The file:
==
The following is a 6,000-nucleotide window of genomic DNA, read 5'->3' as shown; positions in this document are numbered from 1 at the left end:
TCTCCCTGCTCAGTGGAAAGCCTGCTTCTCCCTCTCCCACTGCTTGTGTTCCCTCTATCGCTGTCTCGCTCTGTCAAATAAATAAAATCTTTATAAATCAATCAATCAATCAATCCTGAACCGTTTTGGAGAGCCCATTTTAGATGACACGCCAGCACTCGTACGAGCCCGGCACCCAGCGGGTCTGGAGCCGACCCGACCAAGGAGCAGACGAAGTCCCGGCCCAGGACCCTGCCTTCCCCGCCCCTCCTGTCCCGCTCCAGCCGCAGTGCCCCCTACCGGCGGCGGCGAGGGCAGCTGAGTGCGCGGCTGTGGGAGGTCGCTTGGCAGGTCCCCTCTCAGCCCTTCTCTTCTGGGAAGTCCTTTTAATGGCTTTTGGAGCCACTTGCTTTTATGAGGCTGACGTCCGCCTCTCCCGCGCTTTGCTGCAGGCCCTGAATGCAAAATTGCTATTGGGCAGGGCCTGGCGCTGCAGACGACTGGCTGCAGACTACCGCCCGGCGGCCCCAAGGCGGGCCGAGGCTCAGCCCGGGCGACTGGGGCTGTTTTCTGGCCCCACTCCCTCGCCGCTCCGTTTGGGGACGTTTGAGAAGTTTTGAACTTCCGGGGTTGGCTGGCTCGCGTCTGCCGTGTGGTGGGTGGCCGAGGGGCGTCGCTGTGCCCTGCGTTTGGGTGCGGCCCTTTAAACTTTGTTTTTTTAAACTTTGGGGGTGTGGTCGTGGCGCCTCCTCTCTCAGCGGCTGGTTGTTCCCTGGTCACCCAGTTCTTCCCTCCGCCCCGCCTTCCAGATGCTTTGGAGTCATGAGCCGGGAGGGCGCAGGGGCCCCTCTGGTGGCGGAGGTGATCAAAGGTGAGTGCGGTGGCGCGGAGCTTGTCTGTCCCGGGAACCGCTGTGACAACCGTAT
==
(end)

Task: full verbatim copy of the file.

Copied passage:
The following is a 6,000-nucleotide window of genomic DNA, read 5'->3' as shown; positions in this document are numbered from 1 at the left end:
TCTCCCTGCTCAGTGGAAAGCCTGCTTCTCCCTCTCCCACTGCTTGTGTTCCCTCTATCGCTGTCTCGCTCTGTCAAATAAATAAAATCTTTATAAATCAATCAATCAATCAATCCTGAACCGTTTTGGAGAGCCCATTTTAGATGACACGCCAGCACTCGTACGAGCCCGGCACCCAGCGGGTCTGGAGCCGACCCGACCAAGGAGCAGACGAAGTCCCGGCCCAGGACCCTGCCTTCCCCGCCCCTCCTGTCCCGCTCCAGCCGCAGTGCCCCCTACCGGCGGCGGCGAGGGCAGCTGAGTGCGCGGCTGTGGGAGGTCGCTTGGCAGGTCCCCTCTCAGCCCTTCTCTTCTGGGAAGTCCTTTTAATGGCTTTTGGAGCCACTTGCTTTTATGAGGCTGACGTCCGCCTCTCCCGCGCTTTGCTGCAGGCCCTGAATGCAAAATTGCTATTGGGCAGGGCCTGGCGCTGCAGACGACTGGCTGCAGACTACCGCCCGGCGGCCCCAAGGCGGGCCGAGGCTCAGCCCGGGCGACTGGGGCTGTTTTCTGGCCCCACTCCCTCGCCGCTCCGTTTGGGGACGTTTGAGAAGTTTTGAACTTCCGGGGTTGGCTGGCTCGCGTCTGCCGTGTGGTGGGTGGCCGAGGGGCGTCGCTGTGCCCTGCGTTTGGGTGCGGCCCTTTAAACTTTGTTTTTTTAAACTTTGGGGGTGTGGTCGTGGCGCCTCCTCTCTCAGCGGCTGGTTGTTCCCTGGTCACCCAGTTCTTCCCTCCGCCCCGCCTTCCAGATGCTTTGGAGTCATGAGCCGGGAGGGCGCAGGGGCCCCTCTGGTGGCGGAGGTGATCAAAGGTGAGTGCGGTGGCGCGGAGCTTGTCTGTCCCGGGAACCGCTGTGACAACCGTAT